GENEALOGY-DNA-L ArchivesArchiver > GENEALOGY-DNA > 2006-02 > 1139190334
From: "musso1" <>
Subject: Re: R1b Analysis, EA, etc, was [DNA]
Date: Sun, 5 Feb 2006 19:45:46 -0600
As I said, the Germans that invaded the Italian peninsula in the 6th century
and settled in northern Italy had become, by the 11th century, Italian/Latin
in every cultural sense of the word. They spoke Romance dialects and adopted
legal systems comparable to those existing throughout the Italian peninsula.
They were entirely assimilated into Italian society. They practiced Roman
Catholicism and continued to practice it after the Great East-West Schism in
the Church. While they sprung from Germanic tribes centuries earlier, 11th
century Lombards would have considered Germans as foreign to them as Greeks.
They were consciously invited by the Norman rulers to settle in Sicily for
the very purpose of latinizing the island. This had the intended effect of
displacing (perhaps a euphemism for "slaughtering") the Arabic-speaking
Muslim North Africans who comprised a *majority* of the Sicilian population
at the time of the Norman conquest. Until the Normans arrived, Sicily had
much more in common with North Africa than Latin Europe.
As for the etymology of "Lombard", the "long beard" theory has been
dismissed by contemporary scholars as little more than a myth.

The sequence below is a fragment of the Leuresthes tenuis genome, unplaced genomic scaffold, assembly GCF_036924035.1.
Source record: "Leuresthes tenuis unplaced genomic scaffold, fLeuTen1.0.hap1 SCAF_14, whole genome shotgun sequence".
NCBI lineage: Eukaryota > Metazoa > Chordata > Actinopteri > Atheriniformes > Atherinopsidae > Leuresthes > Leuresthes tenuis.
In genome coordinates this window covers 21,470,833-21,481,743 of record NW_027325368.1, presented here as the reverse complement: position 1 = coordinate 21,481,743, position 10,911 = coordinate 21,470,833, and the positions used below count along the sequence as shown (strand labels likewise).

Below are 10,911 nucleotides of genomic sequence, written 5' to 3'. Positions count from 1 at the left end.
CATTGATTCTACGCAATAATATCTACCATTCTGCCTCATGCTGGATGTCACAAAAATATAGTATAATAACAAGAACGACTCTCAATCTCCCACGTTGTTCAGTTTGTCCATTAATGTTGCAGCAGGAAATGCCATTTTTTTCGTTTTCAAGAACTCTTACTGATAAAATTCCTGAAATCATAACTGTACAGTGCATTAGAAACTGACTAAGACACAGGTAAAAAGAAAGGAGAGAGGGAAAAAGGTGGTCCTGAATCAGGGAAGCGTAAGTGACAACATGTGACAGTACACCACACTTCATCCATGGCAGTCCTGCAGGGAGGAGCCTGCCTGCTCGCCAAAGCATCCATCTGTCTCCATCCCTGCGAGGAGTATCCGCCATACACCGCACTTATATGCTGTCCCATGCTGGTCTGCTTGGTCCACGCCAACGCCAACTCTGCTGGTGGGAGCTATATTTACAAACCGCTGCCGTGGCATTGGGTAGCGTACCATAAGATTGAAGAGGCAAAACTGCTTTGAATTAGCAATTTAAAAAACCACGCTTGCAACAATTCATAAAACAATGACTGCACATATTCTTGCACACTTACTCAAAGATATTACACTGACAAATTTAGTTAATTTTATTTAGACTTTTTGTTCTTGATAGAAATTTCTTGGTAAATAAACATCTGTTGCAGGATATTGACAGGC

For some really great reading on this subject, I highly recommend the work
of Alex Metcalfe, a British Academy post-doctoral Research Fellow at the
University of Leeds. His 2003 book, "Muslims and Christians in Norman
Sicily", is a brilliant work of scholarship.
----- Original Message -----
From: "Glen Todd" <>
Sent: Sunday, February 05, 2006 2:14 PM
Subject: RE: R1b Analysis, EA, etc, was [DNA]
> > To add to Mike's comments, Lombard settlement in northeast Sicily was
> > extensive during the 11th and 12th centuries (the Norman period).
> > "Lombard" in this context, refers to those northern Italians descended
> > from a "somewhat nebulous group of once Germanic tribes that had
> > invaded the Italian peninsula in the sixth century." By the 11th
> > century, they had been assimilated into Italian society. Genetically
> > speaking, though, they were German, and they were invited in waves by
> For what it's worth, in my extensive trivia file, "Lombard" is supposedly
> corruption of "Langobard" or "long beard", a reference to the German' full
> IMO, though, I strongly doubt that "Latinizing" the land would have been
> reason, since the Italians were Latins while the Germanics not only were
> but had very little use for the Romans and their ilk.
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